• DVD Review: Orfeo ed Euridice (1982, Glyndebourne)

      1 Bravos & Boos (Comments)

    Orfeo ed Euridice

    1982, Glyndebourne Festival Opera

    (Janet Baker, Elisabeth Speiser, Elizabeth Gale; Glyndebourne Chorus; London Philharmonic Orchestra, cond. Raymond Leppard)

    (dir. Peter Hall; video dir. Rodney Greenberg)


    This production, created as Dame Janet Baker’s farewell to the stage, is unique in the catalogue of filmed Orfeos. It maintains the traditional Greek imagery, yet feels fresh, avoiding stilted neoclassical prettiness and instead, in keeping with Gluck’s “reform” aesthetic, emphasizing simplicity and humanity. The set design is fairly minimalistic, the costumes are simple tunics in solid colors, and the performance is carried not by any fancy visual concept but by Read the rest of this entry »

  • DVD Review: Carmen (1985, Glyndebourne)

      0 Bravos & Boos (Comments)


    1985, Glyndebourne Festival Opera

    (Maria Ewing, Barry McCauley, David Holloway, Marie McLaughlin; Glyndebourne Festival Chorus; London Philharmonic Orchestra, cond. Bernard Haitink)

    (dir. Peter Hall; video dir. Robin Lough)


    This simple yet compelling production, filmed on the Glyndebourne stage but without an audience, is the antithesis of “Carmen as grand opera.” The scale is small and intimate, with no unnecessary spectacle, and the atmosphere is one of gritty, earthy realism. Costumes are mostly in earth tones, with appropriate amounts of dirt, sweat and tatters on the lower-class characters, and the exoticism of the Spanish setting is downplayed in favor of emphasis on Read the rest of this entry »

  • CD Review: Die Zauberflöte (1964, Klemperer)

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    Die Zauberflöte

    1964, EMI

    (Nicolai Gedda, Gundula Janowitz, Walter Berry, Lucia Popp, Gottlob Frick, Gerhard Unger; Philharmonia Chorus; Philharmonia Orchestra, cond. Otto Klemperer)


    This classic recording has been hailed again and again as the definitive Zauberflöte, yet at the same time is controversial due to its decidedly Romantic take on the score. With its lack of any spoken dialogue, use of women as the Three Boys, lush modern orchestra and slow, slow tempos, it can never be called a historically authentic performance. But in the masterful hands of Otto Klemperer, Read the rest of this entry »

  • DVD Review: La Cenerentola (2005, Glyndebourne)

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    La Cenerentola

    2005, Glyndebourne Festival Opera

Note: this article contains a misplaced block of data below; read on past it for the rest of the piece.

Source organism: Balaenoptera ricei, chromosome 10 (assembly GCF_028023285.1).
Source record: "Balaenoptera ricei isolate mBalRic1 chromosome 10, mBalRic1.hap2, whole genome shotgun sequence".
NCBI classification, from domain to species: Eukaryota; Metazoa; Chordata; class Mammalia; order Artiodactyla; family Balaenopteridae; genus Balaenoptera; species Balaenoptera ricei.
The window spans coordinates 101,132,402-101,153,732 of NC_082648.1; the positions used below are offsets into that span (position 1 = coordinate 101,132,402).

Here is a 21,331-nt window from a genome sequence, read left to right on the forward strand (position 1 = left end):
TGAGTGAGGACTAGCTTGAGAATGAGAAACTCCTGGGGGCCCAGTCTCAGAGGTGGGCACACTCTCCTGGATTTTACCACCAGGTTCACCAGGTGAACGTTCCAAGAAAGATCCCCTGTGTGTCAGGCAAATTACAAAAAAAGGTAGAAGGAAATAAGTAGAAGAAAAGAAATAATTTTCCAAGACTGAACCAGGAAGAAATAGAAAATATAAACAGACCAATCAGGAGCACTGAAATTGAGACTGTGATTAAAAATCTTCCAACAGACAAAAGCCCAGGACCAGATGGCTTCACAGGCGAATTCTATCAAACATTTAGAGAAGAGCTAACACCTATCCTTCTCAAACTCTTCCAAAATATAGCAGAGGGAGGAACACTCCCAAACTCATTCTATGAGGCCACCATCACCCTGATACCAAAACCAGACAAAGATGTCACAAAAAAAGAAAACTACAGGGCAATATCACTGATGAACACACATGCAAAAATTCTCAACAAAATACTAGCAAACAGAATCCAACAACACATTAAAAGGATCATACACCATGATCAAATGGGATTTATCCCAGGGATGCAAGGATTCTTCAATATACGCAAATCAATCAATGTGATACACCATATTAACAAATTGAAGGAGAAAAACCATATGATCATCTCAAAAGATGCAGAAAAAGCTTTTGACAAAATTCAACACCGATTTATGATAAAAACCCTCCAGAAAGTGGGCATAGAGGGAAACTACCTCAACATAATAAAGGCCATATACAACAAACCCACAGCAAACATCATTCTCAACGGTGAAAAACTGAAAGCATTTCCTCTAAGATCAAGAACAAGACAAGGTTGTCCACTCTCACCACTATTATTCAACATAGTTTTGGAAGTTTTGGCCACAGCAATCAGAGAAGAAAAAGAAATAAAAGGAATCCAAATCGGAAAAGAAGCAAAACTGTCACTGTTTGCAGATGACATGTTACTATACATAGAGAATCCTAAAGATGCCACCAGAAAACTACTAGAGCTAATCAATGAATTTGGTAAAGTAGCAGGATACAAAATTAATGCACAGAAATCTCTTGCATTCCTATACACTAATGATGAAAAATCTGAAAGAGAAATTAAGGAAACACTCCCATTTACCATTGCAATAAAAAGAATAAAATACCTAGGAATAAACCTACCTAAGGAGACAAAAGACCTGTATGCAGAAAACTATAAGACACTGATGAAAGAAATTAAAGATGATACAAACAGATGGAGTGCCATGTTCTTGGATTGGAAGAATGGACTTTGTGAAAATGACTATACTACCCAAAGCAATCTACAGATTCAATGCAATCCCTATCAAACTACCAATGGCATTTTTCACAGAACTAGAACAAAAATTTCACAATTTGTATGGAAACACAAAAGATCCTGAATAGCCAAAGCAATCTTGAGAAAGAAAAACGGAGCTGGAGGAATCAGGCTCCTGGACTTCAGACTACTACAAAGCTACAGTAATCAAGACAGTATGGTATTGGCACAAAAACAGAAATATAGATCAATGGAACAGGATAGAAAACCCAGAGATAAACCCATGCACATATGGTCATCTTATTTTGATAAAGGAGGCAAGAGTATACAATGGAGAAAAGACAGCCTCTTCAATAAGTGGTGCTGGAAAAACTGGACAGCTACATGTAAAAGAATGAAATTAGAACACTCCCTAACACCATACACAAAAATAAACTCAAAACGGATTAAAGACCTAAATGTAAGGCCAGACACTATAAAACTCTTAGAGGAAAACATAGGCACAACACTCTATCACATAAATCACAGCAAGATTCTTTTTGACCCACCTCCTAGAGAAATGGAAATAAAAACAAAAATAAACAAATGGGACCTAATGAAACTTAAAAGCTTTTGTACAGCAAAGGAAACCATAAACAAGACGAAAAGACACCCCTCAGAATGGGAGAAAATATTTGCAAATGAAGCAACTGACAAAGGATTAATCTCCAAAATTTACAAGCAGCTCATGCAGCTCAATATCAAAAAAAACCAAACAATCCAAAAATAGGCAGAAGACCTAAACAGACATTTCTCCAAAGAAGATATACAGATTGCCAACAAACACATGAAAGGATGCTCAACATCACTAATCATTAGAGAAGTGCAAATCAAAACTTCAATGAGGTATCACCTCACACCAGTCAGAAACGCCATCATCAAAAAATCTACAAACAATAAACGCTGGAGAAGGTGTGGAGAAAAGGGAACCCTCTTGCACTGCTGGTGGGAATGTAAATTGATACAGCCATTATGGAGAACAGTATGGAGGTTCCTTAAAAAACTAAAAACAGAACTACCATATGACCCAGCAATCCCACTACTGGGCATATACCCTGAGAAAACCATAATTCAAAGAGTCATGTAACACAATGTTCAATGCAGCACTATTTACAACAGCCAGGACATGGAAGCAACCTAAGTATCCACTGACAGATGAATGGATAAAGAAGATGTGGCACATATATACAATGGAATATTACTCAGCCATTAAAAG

(Ruxandra Donose, Maxim Mironov, Luciano di Pasquale, Simone Alberghini, Nathan Berg, Raquela Sheeran, Lucia Chirillo; Glyndebourne Chorus; London Philharmonic Orchestra, cond. Vladimir Jurowski)

    (dir. Peter Hall; video dir. Robin Lough)


    This second Glyndebourne Cenerentola DVD couldn’t be more different from the first: the atmosphere of Sir Peter Hall’s production is worlds away from the storybook charm of John Cox’s 1983 staging. While the Regency-era setting is traditional, its look and feel is characterized by stark, gritty realism. Don Magnifico’s mansion is truly shabby, the royal palace is elegant yet austere, and the color scheme consists mainly of earth tones, with only the men of the court in bright colored satins. Slapstick among the comic characters Read the rest of this entry »

  • CD Review: Don Giovanni (1959, Giulini)

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    Don Giovanni

     1959, EMI

    (Eberhard Wächter, Giuseppe Taddei, Joan Sutherland, Luigi Alva, Elisabeth Schwarzkopf, Graziella Sciutti, Piero Cappuccilli, Gottlob Frick; Philharmonia Chorus; Philharmonia Orchestra, cond. Carlo Maria Giulini)


    If a definitive Don Giovanni can ever be said to exist, this revered recording is probably the top contender for the title. Critic after critic has labeled it one of the greatest opera recordings of the 20th century and rightfully so. Carlo Maria Giulini leads the Philharmonia Orchestra in a virtually flawless reading of the score. The pacing is brisk yet sensitive, the sound world is always elegant yet never lacks drama, the recitatives are rapid-fire yet Read the rest of this entry »

  • DVD Review: Il Barbiere di Siviglia (2005, Madrid)

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    Il Barbiere di Siviglia

    2005, Teatro Real, Madrid

    (Pietro Spagnoli, Maria Bayo, Juan Diego Flórez, Bruno Praticó Ruggero Raimondi, Susanna Cordón; Coro de la Comunidad de Madrid; Orquestra Titular del Teatro Real, cond. Gianluigi Gelmetti)

    (dir. Emilio Sagi; video dir. Ángel Luis Ramirez)


    This Barbiere has quickly become one of the most popular and easiest to find. When I first saw it, I was caught off guard by its unusual atmosphere, but since then I’ve come to appreciate it as a production filled with talent and creativity. Both sets and costumes are entirely in black and white for most of the opera, but as the happy ending draws near and rebellion triumphs over the old social order that Bartolo represents, bright colors finally appear and take over. The sets, which are moved by costumed stagehands a la Brecht Read the rest of this entry »

  • “The Biggest Cad in Opera”?

      0 Bravos & Boos (Comments)

    This is my first post that isn’t a review. In addition to discussing recordings, I like to write down my various thoughts about opera in general, as well as the books and articles I read on the subject.


    Recently I reread Peter Fox Smith’s excellent book “A Passion For Opera.” With its detailed chapters discussing both libretti and music of every standard repertoire opera, as well as Smith’s experiences with each opera both as a music lover and as a professor, that book is a good source of information and understanding for any newcomer to opera. But one aspect of it baffles me slightly. In the chapter on Madama Butterfly the main emotion Read the rest of this entry »